Manner #10: When to Start Eating

Manner #10: Can I Eat Already?

We have discussed 9 table manners so far and we have yet to have a bite of dinner. Well, tonight is the night. It’s time to finally eat!

Attention Getter: I told my kids this scarring story from my childhood: My family was new in town and my sister and I were invited to our neighbor’s birthday party. We were just little tikes- barely in school. (Now I was already a little on edge because we didn’t know anyone and our neighbor seemed rich and we seemed poor in my young mind. Plus I was mortified by the tacky wrapping job on the plastic purse we had gotten Lisa for her present.) The next memory I have is being served a piece of cake and then–taking a bite.

Now this is where the trauma set in: Suddenly an older girl at the party scolded us, “UMMmm-BRRrrr! (I didn’t know what that meant then and I still don’t know now, but it wasn’t good.) You ate before the birthday girl!” There were stares and crusty looks from the other guests and an awkward silence. My sister and I had no idea what the big deal was; we just wanted to disappear. We both remember it as the most embarrassing and humiliating moment of our lives up to that point. This is where I told the kids that tonight we were going to talk about when it is okay to take a bite.

Why: I didn’t want my kids to be embarrassed like I was. Knowing what to do and when to eat can bring confidence in potentially awkward situations: birthday parties, dates, business dinners, in-laws, friend’s house, etc. Also, waiting to eat until the appropriate time delays gratification (there it is again!) and signals that people are more important than food and that dinner is more about relationships and community than eating. As we discussed this, my son blurted out, “I know! We are learning patience!”

Manner: This manner has some different levels and it can also vary according to the situation. Since there are some conflicting ideas out there, use your best judgment and take baby steps if you need to.

Family Dinner: At family dinner the bare minimum is to wait until after the prayer is said to begin eating. (This would be considered a victory at my house.) The next level is to at least wait until all the food has been passed all the way around the table before you start eating. This insures that no one gets forgotten and you don’t become the food dam. And if you want to take it to the highest level, it is custom to wait for mom to take the first bite (again this means that mom needs to be seated at the table.)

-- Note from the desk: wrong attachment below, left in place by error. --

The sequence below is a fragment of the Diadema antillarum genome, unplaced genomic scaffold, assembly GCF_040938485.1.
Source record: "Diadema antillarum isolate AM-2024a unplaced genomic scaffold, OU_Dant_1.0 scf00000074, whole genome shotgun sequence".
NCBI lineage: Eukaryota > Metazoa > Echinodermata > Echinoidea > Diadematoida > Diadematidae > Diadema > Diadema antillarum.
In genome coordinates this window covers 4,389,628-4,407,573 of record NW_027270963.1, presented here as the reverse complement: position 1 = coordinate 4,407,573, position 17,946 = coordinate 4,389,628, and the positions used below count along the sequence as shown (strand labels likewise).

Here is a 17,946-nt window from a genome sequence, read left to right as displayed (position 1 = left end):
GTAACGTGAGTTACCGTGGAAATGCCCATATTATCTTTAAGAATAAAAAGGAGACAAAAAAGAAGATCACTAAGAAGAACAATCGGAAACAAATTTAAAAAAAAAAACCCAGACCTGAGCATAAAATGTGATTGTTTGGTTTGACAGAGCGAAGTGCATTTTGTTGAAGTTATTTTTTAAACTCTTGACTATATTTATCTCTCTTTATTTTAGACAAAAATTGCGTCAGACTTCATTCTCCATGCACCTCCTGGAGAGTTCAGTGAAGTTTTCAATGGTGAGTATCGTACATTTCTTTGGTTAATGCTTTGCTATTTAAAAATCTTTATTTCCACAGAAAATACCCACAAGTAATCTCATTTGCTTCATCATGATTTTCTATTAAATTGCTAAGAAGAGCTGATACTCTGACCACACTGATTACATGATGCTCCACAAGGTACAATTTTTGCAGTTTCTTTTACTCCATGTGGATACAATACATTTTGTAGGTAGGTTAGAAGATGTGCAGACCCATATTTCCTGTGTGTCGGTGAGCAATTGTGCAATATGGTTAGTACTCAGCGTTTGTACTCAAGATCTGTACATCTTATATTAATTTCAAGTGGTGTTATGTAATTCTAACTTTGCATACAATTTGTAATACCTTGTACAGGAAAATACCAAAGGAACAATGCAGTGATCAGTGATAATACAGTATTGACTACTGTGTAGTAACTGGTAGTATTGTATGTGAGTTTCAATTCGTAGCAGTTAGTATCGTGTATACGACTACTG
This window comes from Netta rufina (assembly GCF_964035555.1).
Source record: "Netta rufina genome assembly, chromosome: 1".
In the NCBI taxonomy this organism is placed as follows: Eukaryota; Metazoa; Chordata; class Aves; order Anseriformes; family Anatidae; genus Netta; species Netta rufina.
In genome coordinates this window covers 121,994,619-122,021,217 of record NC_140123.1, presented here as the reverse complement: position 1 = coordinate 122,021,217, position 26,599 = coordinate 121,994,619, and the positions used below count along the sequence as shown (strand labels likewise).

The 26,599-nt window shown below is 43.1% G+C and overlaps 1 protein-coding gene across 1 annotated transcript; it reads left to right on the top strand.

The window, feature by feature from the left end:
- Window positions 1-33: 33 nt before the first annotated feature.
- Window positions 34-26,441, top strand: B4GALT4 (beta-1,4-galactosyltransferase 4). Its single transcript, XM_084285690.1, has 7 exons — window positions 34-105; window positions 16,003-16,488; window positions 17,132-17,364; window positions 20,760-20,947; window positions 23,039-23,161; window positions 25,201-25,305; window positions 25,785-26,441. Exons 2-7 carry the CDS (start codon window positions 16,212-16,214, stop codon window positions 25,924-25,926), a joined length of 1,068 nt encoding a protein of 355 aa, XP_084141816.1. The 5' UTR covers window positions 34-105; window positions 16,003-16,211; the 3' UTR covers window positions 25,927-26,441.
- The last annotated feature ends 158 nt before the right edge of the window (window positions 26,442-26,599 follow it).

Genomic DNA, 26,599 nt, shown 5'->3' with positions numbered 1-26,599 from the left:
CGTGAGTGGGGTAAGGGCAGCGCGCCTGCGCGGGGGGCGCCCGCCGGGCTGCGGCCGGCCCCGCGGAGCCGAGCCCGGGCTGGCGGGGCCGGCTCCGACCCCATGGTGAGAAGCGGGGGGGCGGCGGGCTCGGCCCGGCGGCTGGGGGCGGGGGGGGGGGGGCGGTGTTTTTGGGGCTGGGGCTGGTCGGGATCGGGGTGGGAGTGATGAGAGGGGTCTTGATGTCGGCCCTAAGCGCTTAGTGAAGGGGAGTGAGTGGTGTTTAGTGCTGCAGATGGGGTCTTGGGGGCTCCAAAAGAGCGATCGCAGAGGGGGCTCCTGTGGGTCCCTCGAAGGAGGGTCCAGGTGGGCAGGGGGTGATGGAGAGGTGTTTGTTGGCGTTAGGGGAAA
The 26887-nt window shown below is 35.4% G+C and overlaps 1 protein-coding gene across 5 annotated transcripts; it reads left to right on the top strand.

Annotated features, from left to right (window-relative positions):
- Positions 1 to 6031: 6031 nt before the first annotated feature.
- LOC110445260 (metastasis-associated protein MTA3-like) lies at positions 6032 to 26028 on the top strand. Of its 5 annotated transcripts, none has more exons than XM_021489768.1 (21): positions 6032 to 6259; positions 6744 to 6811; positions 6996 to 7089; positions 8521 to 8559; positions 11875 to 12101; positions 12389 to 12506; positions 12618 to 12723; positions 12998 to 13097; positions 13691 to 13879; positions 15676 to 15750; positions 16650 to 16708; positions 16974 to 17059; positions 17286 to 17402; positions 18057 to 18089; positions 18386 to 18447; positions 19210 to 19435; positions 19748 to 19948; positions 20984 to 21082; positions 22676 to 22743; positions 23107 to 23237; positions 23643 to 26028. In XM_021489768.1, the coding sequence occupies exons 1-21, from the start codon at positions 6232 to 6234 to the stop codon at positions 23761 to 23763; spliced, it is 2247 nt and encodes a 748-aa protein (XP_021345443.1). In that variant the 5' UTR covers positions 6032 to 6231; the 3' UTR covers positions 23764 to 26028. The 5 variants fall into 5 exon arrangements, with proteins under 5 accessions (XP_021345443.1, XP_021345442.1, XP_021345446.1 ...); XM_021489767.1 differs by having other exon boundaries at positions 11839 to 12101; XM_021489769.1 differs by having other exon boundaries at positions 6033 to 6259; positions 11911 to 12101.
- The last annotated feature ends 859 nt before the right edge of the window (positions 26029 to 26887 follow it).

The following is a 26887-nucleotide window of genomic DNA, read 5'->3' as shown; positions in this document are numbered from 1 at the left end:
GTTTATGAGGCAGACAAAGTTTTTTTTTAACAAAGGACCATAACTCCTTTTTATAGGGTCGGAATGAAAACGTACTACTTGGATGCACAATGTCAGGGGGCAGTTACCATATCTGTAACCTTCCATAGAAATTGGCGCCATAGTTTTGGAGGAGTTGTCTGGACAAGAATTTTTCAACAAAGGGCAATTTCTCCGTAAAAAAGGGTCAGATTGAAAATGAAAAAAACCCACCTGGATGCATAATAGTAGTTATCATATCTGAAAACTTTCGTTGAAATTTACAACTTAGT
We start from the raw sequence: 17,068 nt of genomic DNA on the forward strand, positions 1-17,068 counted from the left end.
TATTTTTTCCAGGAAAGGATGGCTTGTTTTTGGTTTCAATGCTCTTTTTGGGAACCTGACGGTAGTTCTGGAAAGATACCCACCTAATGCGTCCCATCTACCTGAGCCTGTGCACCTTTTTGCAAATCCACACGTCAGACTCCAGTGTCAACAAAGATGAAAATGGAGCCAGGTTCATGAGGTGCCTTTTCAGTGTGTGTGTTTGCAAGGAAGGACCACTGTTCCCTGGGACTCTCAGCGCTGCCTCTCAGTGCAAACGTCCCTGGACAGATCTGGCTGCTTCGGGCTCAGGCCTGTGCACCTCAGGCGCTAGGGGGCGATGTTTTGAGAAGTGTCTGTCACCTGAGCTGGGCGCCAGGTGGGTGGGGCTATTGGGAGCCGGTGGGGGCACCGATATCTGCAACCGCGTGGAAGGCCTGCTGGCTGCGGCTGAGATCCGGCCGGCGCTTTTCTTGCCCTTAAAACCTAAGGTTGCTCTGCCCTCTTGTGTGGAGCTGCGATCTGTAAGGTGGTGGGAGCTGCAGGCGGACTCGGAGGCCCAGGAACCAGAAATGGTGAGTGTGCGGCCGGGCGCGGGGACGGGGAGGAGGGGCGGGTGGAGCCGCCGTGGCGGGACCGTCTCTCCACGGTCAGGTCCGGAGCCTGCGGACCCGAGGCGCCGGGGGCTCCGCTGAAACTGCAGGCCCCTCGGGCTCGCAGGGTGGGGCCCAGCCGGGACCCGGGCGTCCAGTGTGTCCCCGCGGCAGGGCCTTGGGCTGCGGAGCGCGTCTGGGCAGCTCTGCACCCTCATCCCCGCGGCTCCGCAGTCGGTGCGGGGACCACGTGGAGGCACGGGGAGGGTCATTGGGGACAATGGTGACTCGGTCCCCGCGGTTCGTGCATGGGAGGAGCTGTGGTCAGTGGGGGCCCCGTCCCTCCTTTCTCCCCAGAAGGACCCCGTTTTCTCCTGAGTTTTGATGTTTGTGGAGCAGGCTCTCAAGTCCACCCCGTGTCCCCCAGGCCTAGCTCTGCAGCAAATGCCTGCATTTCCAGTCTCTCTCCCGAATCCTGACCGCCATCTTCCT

Guest’s Home: If you are the guest in someone else’s home, watch for the hostess to take the first bite, then you are good to go. (This would have been nice to know 30+ years ago!)

Restaurant: At a sit down restaurant wait until everyone is served before you begin eating. The exception is if someone’s plate is significantly delayed, and the waiter will let you know if that has happened. I have heard people say if it is hot you can go ahead and eat, but I did not read that exception anywhere. Since we aren’t sure, the safest and most polite thing to do is wait for everyone to be served. If it is a large group, you just need to wait for those people around you to be served before you eat. Note this rule applies to every course served.

If you are the one holding up the show because you haven’t been served your plate, invite others to go ahead and eat without you. This puts everyone at ease and all will be grateful.

Practice: To practice this manner at home, we decided that whoever set the table got to pick who was going to be the hostess (they always picked themselves) for the night and they also picked who was the “guest”. They wrote “hostess” on a post-it note to designate their role and we had to follow their lead. They loved getting to eat first and have the control. This gave the family practice serving the guest first and waiting for the hostess to eat. I considered this activity a success (despite the fact that tears were shed three different times over the week) because I heard my son whisper to his cousins last night at our extended family dinner, “Hey guys, we can’t eat until grandma eats.”

Hostess Labels

Mom Tip: Eat early enough when the kids aren’t starving so they can control their hunger and their manners. Or if dinner must be delayed, put out some healthy pre-dinner munchies like veggies and dip or fresh fruit. If they “have to eat” at least they are filling up on something healthy and they won’t be ravished by the time they get to the table. This will give them the strength to wait to eat.

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